“Having something to lose is what makes life worth living.”
Kingsman: The Golden Circle features Elton John as a foul-mouthed hostage, robotic human eating dogs, baseball shaped grenades, and even a swim through bubbling sewage to arrive at a dinner date on time. There’s a suitcase that shoots like a machine gun, an underwater car, a cheeseburger made from a man forced through a meat grinder, and last but certainly not least, a tracking device attached to a finger-sized condom that must finagle its way below the belt and between the legs of a female accomplice in crime (Poppy Delevingne). To call it perverse is a bit of an understatement, and to say that it’s 2 hour and 20 minute run time is insanely over-inflated doesn’t really do such a description proper justice. But Kingsman 2 is a marked and a matured improvement over the original. Somehow it manages to never burst or bore.
Having sat through Matthew Vaughn’s first film again after seeing his sequel, I have to swallow my pride and admit that I’m not quite sure where I was coming from with my review from two years back. In it I used the callous words, “This was the first film of 2015 that I can confidently say I hated.” I’ve been objectively wrong about some movies; Kingsman: The Secret Service is one of them. It’s still not a film I particularly like, but I do see the appeal in its crass upheaval of the spy genre and came to appreciate all of the style it actively engages in (although I still absolutely loath Jackson’s approach on an otherwise well-written antagonist). The Secret Service is entertaining but a bit too juvenile for more liking, whereas The Golden Circle stays consistent in its drunken folly, only this time around it’s sipping an aged whiskey on the rocks rather than taking shots of Old Crow Whiskey like a college kid on a budget, especially considering the class Colin Firth brings to his resurrected role as Harry Hart.
Once again, Vaughn abruptly and forcefully throws up into the deep end from the very start with scant an idea of how to swim in this reckless world. This time it’s a marvelous, inventive car-chase that will leave your head spinning. It signals the return of Eggsy (Taron Egerton), computer whiz Merlin (Mark Strong), and pushes the plot forward as best it can. Eggsy has to balance work, his life dating the Swedish Princess Tilde (Hanna Alström), and deal with the repercussions of massive loss after all of the other Kingsman are targeted and obliterated by an unknown enemy. Eggsy and Merlin share a bottle of secretly stashed booze to mourn their colleagues, and this tiny scene expands the franchise’s universe tenfold, sending our two Brits off to meet the so-called Statesman in Kentucky. Tequila (Channing Tatum) doesn’t offer a warm welcome, Whiskey (Pedro Pascal) engages in a mission with Eggsy, Champ (Jeff Bridges) is the CEO and overseer of the operation, and Ginger (Halle Berry) is the American computer geek. Kingsman 2 is a sequel and a doubled down bet on the first entry’s best strengths. This makes it overlong, but I think it makes it twice as interesting as well.
However, this feast is very heavy and we definitely feel it, which isn’t to call it disgusting (granted some parts veer into the grotesque and the masochistic), but it’s like picking pieces from a fatted calf that without a refined touch or proper story balance. Perhaps that is intentional, especially considering that The Golden Circle is basically an ode to its first adventure and a subtle redo of many similar scenarios. Some shots are flat-out copied and some barely altered at all. We can sense the clumsiness even when the insane action overshadows the fumbles. There’s a noticeable lack of refreshing fizz to it all, as if this is the remains of a can of soda that was opened and drank and put back in the fridge. We’ve chugged it before. But where Kingsman 2 becomes something more is in its psychotically inspired villainy from Julianne Moore as the vain drug dealer Poppy.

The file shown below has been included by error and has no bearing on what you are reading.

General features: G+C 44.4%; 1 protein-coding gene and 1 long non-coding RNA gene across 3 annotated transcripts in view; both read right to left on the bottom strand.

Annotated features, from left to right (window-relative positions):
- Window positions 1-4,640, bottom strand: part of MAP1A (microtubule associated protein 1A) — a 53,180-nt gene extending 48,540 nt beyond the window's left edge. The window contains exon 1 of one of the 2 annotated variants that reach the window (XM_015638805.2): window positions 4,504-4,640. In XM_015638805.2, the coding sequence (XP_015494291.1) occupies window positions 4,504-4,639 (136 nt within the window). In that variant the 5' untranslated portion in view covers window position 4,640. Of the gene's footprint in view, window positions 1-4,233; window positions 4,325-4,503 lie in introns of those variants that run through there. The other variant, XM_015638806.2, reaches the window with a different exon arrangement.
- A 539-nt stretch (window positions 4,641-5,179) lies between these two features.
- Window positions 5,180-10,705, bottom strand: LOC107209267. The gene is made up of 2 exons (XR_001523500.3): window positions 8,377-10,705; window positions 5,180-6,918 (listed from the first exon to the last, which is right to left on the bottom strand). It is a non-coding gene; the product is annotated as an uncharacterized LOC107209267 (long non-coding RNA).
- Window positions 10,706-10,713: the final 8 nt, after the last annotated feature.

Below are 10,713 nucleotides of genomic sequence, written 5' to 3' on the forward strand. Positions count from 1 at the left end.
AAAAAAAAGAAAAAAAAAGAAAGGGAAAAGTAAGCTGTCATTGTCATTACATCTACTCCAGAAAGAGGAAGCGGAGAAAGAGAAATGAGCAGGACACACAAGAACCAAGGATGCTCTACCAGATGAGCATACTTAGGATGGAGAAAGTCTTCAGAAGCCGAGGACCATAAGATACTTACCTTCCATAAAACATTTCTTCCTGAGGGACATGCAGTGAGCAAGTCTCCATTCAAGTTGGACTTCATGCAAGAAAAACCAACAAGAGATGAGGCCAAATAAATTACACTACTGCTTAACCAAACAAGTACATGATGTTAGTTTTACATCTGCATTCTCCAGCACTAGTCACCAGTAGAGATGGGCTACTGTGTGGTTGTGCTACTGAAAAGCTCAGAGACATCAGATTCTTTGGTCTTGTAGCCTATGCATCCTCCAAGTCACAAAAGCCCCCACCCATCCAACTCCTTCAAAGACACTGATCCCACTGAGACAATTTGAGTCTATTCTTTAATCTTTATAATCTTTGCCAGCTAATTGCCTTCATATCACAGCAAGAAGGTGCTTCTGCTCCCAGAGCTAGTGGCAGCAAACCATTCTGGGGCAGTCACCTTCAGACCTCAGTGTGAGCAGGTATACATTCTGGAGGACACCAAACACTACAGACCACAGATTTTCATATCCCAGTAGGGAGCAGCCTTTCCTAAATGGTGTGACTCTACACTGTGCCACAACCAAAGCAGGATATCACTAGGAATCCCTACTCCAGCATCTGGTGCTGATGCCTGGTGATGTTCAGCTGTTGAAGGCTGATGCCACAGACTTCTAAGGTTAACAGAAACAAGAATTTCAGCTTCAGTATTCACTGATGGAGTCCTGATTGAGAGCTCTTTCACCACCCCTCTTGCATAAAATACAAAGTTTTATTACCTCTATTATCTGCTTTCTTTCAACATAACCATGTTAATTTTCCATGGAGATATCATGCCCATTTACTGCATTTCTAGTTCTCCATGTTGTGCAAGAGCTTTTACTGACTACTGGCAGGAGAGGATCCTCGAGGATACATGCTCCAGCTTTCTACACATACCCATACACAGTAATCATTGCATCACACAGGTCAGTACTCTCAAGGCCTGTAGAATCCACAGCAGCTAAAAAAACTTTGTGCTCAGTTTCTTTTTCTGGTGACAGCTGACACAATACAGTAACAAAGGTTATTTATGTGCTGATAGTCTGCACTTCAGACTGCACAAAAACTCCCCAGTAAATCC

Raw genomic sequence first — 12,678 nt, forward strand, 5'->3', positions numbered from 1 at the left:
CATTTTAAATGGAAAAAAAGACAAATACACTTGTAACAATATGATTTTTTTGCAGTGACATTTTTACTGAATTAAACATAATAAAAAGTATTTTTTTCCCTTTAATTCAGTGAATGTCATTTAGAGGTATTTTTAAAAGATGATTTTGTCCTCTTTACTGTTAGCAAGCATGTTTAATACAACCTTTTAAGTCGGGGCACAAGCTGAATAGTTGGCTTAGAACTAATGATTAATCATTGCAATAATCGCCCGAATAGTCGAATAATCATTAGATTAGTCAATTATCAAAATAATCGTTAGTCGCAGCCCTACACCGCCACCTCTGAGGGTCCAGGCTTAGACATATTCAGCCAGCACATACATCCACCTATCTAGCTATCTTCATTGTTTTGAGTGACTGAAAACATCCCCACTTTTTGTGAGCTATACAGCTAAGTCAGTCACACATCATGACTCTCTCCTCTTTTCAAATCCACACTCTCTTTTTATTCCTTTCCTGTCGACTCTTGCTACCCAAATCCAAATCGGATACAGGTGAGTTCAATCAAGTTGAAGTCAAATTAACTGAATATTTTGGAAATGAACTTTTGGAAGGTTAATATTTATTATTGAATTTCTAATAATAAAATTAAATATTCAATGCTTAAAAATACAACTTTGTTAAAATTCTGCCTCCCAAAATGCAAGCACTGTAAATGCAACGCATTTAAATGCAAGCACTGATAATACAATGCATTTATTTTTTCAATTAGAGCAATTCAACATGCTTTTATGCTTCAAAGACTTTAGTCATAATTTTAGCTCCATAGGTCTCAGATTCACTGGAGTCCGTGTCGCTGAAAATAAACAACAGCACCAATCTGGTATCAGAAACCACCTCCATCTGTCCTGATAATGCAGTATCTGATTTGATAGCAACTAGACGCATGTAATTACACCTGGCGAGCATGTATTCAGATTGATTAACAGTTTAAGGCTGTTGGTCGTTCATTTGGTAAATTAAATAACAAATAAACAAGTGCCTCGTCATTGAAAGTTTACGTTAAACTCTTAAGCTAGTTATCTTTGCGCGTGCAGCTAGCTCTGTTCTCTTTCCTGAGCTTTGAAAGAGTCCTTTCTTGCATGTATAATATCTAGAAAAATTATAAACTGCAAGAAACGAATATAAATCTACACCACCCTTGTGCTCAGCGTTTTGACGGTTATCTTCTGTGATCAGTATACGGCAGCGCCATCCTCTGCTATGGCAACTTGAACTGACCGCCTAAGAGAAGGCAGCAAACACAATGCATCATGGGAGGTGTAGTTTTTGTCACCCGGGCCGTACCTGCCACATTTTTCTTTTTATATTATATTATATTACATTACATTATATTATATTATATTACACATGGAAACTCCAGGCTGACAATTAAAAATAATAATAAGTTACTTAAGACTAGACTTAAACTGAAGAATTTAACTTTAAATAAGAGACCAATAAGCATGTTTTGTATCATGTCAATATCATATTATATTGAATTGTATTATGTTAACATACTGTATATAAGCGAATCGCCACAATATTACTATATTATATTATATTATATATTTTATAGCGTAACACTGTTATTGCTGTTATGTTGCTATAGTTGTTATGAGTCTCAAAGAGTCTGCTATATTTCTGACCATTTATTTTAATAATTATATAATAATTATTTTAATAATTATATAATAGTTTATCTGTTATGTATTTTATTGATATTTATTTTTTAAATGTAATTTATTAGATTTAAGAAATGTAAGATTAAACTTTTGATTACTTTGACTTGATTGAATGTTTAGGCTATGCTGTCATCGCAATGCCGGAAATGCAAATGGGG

Vaughn can direct the hell out of action sequences with his “hypercam” style, has an ear for cutting hard R-rated bits of dialogue, but I’d still say that this sequel borders along the lines of pretentiousness. Including a villain like Poppy and her intent to legalize all drugs – just as the ban on booze was done away with at the end of Prohibition in 1933 – gives her megalomaniac tendencies a little humanity and social justice. She’s a redheaded rattlesnake ready to strike for attention. Vaughn goes one step further though, incriminating mass government incarceration and the current mess we call the White House, and while justifiably prudent, it nonetheless adds outfits to a suitcase that can already barely lock shut. Kingsman: The Golden Circle packs a month’s worth of showmanship and imbecilic haute couture for what should only be a weekend getaway. The film struts its stuff well, and does so with a more assured walk than that of the last entry, but the show just goes on for too long and flatters itself a bit too much. Vaughn has directed what is the film equivalent of a rock concert. Somebody off-stage needed to help Vaughn have the awareness and the confidence to know when to cut this spectacular encore short.
“There’s no time for emotion in this scenario.”
Rating: 3 out of 5